New Delhi: The Minamata Convention, a global treaty to protect human health and the environment from adverse effects of mercury, took effect on Wednesday, but India has missed the bus for now. Although India is a signatory to the convention, it is yet to ratify it and that would close the doors for any technological and financial assistance for now.
The first Conference of the Parties (CoP) under the Minamata Convention is scheduled to take place in Geneva, Switzerland next month (24-29 September).
In October 2013, at a conference in Kumamoto (Japan), the convention was formally adopted. It was a global, legally binding treaty.
Mercury is considered by experts to be one of the most toxic metals known. Once released into environment, mercury bio-accumulates and bio-magnifies up in the food chain, and easily enters the human body and impacts the nervous system. The treaty aims at protecting human health and the environment from its adverse effects.
The major highlights of the Convention include a ban on new mercury mines, the phase-out of existing ones, the phase-out and phase-down of mercury use in a number of products and processes. It also addresses interim storage of mercury and its disposal once it becomes waste, and sites contaminated by mercury as well as health issues.
Till now, the Convention has 74 ratifications and 128 signatories including India, which signed it on 30 September 2014. India had actively participated in the negotiating process, making significant contribution in finalizing the treaty text.
Most of India’s neighbours – Sri Lanka, Bangladesh, Nepal and Pakistan – are also signatories to the Convention. Only Sri Lanka has ratified it till now.
India’s ministry of environment, forest and climate change (MoEFCC), which is the nodal department for the convention, is putting a brave face on the delay.
“Comments were sought from various ministries on the Minamata Convention. We have got responses from all the concerned ministries. Once we study them, we will take the issue to the Union cabinet for a final decision. Once the cabinet clears it we will move for the ratification process," said a senior MoEFCC official on condition of anonymity.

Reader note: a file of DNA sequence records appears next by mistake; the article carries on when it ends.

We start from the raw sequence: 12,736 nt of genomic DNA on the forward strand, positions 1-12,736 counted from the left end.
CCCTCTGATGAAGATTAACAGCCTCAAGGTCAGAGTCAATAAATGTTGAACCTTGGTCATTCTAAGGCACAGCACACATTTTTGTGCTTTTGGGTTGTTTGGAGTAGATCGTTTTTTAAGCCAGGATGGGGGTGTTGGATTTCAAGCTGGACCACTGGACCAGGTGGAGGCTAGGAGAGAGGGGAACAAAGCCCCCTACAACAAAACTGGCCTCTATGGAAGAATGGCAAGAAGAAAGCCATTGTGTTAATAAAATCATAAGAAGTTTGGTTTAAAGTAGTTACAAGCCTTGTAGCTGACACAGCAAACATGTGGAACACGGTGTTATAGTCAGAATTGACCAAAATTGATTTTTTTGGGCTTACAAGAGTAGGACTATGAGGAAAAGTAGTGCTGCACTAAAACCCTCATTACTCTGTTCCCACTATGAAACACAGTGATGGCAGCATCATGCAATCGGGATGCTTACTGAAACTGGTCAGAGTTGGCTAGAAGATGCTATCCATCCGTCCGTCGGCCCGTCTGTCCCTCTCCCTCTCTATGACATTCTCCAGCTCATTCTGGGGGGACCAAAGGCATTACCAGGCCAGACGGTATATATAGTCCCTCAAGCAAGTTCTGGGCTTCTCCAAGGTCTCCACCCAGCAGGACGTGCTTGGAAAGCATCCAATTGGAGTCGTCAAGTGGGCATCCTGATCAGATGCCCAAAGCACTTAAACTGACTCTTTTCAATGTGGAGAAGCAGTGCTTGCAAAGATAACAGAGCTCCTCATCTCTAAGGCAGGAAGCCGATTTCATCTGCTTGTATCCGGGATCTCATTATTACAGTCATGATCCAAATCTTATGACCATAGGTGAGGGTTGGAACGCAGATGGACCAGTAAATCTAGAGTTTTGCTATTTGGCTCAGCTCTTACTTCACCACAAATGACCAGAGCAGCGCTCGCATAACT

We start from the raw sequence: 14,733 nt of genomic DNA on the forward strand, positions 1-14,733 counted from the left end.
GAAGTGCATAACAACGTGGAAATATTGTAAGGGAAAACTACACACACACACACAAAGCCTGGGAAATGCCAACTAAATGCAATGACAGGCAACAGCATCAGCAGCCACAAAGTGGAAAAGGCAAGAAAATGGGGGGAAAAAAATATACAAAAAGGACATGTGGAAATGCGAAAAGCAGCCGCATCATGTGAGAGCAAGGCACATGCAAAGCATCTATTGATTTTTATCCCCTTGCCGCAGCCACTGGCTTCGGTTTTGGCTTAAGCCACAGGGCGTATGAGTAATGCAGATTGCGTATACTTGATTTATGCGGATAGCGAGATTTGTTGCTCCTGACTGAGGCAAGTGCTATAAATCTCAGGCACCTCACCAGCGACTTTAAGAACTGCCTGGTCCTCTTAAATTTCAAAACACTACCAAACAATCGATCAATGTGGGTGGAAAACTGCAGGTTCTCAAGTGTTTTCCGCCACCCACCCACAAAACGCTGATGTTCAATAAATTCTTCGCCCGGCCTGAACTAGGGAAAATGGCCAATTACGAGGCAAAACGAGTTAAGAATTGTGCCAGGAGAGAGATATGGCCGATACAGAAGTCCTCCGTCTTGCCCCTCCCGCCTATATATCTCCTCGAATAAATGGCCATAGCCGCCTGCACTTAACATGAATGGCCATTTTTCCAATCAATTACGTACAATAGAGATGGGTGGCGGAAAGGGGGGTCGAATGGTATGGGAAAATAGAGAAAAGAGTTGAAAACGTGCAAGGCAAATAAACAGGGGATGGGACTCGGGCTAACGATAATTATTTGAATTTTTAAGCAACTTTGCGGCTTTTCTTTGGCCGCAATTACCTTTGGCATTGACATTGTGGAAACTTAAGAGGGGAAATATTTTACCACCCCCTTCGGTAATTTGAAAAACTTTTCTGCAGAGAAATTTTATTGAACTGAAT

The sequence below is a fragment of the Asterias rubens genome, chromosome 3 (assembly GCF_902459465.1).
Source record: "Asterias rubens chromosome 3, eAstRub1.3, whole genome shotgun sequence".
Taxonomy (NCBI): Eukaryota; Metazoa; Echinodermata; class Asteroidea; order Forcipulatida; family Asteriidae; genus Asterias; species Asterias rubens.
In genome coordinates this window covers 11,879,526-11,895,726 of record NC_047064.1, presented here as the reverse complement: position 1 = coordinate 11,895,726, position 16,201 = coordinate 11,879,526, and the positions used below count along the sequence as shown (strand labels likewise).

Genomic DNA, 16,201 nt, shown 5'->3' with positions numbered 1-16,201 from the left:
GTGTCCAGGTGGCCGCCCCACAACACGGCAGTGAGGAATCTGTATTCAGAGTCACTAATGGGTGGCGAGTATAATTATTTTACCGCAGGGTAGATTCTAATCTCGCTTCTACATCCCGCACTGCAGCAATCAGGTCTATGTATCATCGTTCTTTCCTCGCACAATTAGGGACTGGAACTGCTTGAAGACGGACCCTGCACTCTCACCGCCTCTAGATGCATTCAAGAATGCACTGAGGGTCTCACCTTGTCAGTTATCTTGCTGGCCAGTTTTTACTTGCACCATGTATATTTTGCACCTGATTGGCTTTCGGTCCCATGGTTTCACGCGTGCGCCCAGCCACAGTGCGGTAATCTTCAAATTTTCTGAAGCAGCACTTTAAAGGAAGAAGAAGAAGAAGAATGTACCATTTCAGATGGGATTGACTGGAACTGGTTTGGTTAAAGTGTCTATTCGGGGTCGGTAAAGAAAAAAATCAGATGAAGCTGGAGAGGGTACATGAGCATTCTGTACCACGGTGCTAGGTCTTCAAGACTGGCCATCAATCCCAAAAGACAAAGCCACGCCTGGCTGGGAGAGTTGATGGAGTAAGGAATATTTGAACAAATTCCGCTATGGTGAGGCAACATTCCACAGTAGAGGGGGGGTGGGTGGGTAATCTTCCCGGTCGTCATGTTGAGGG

As a result, India will take part in the first meeting of the Parties to the Convention in September as an observer only.
Experts point out that India has already started various measures to reduce the use of mercury and resultant pollution.
However, Toxics Link, an India-based NGO working on environmental issues, said “reducing emissions of mercury from thermal power plants continues to be a challenge for the country."
“We could have moved faster but the process started too late. We don’t know when the ratification will happen but the fact remains whatever decisions are taken at its first meeting India will not have much of a say in that as India is going as an observer and not as a party to the Convention. A lot of decisions will be taken at the first CoP for its implementation. There could be some things that may not be in favour of India. We would be allowed to object but the countries that are Party to the Convention will have e larger say on it," said Satish Sinha, who is associate director at Toxics Link.
“Also till the time we ratify it we can’t get any technological or financial assistance under the Convention. The country further requires concerted effort in addressing all issues related to mercury and its adverse effects on human health and environment," he added.